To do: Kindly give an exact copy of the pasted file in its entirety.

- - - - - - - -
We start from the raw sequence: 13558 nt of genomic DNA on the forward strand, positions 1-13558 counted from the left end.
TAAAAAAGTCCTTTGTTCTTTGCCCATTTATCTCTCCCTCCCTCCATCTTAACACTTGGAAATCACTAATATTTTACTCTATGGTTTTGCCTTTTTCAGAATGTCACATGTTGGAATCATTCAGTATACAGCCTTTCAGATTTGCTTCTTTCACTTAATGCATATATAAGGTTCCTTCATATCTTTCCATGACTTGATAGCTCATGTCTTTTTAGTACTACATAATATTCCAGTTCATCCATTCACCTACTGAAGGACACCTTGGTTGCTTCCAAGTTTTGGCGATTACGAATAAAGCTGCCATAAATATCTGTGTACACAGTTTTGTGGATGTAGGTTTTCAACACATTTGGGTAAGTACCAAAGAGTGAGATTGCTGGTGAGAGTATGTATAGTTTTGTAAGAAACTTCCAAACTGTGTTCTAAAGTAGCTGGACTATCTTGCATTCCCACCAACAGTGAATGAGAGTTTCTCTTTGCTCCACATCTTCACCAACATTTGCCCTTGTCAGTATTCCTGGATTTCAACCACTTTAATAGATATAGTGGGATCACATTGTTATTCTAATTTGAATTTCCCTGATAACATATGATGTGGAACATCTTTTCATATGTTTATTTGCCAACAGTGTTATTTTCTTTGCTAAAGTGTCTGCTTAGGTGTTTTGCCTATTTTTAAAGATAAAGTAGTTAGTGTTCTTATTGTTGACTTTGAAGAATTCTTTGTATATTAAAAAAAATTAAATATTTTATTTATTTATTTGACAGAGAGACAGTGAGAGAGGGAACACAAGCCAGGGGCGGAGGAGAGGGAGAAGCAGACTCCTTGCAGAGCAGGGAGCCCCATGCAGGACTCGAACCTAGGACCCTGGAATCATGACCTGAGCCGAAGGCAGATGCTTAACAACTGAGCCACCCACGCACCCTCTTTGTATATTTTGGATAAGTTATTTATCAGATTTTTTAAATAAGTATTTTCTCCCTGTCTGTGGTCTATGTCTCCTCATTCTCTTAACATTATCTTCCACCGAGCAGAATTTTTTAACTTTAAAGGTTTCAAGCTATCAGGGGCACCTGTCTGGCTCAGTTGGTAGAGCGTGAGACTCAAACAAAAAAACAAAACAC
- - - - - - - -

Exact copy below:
We start from the raw sequence: 13558 nt of genomic DNA on the forward strand, positions 1-13558 counted from the left end.
TAAAAAAGTCCTTTGTTCTTTGCCCATTTATCTCTCCCTCCCTCCATCTTAACACTTGGAAATCACTAATATTTTACTCTATGGTTTTGCCTTTTTCAGAATGTCACATGTTGGAATCATTCAGTATACAGCCTTTCAGATTTGCTTCTTTCACTTAATGCATATATAAGGTTCCTTCATATCTTTCCATGACTTGATAGCTCATGTCTTTTTAGTACTACATAATATTCCAGTTCATCCATTCACCTACTGAAGGACACCTTGGTTGCTTCCAAGTTTTGGCGATTACGAATAAAGCTGCCATAAATATCTGTGTACACAGTTTTGTGGATGTAGGTTTTCAACACATTTGGGTAAGTACCAAAGAGTGAGATTGCTGGTGAGAGTATGTATAGTTTTGTAAGAAACTTCCAAACTGTGTTCTAAAGTAGCTGGACTATCTTGCATTCCCACCAACAGTGAATGAGAGTTTCTCTTTGCTCCACATCTTCACCAACATTTGCCCTTGTCAGTATTCCTGGATTTCAACCACTTTAATAGATATAGTGGGATCACATTGTTATTCTAATTTGAATTTCCCTGATAACATATGATGTGGAACATCTTTTCATATGTTTATTTGCCAACAGTGTTATTTTCTTTGCTAAAGTGTCTGCTTAGGTGTTTTGCCTATTTTTAAAGATAAAGTAGTTAGTGTTCTTATTGTTGACTTTGAAGAATTCTTTGTATATTAAAAAAAATTAAATATTTTATTTATTTATTTGACAGAGAGACAGTGAGAGAGGGAACACAAGCCAGGGGCGGAGGAGAGGGAGAAGCAGACTCCTTGCAGAGCAGGGAGCCCCATGCAGGACTCGAACCTAGGACCCTGGAATCATGACCTGAGCCGAAGGCAGATGCTTAACAACTGAGCCACCCACGCACCCTCTTTGTATATTTTGGATAAGTTATTTATCAGATTTTTTAAATAAGTATTTTCTCCCTGTCTGTGGTCTATGTCTCCTCATTCTCTTAACATTATCTTCCACCGAGCAGAATTTTTTAACTTTAAAGGTTTCAAGCTATCAGGGGCACCTGTCTGGCTCAGTTGGTAGAGCGTGAGACTCAAACAAAAAAACAAAACAC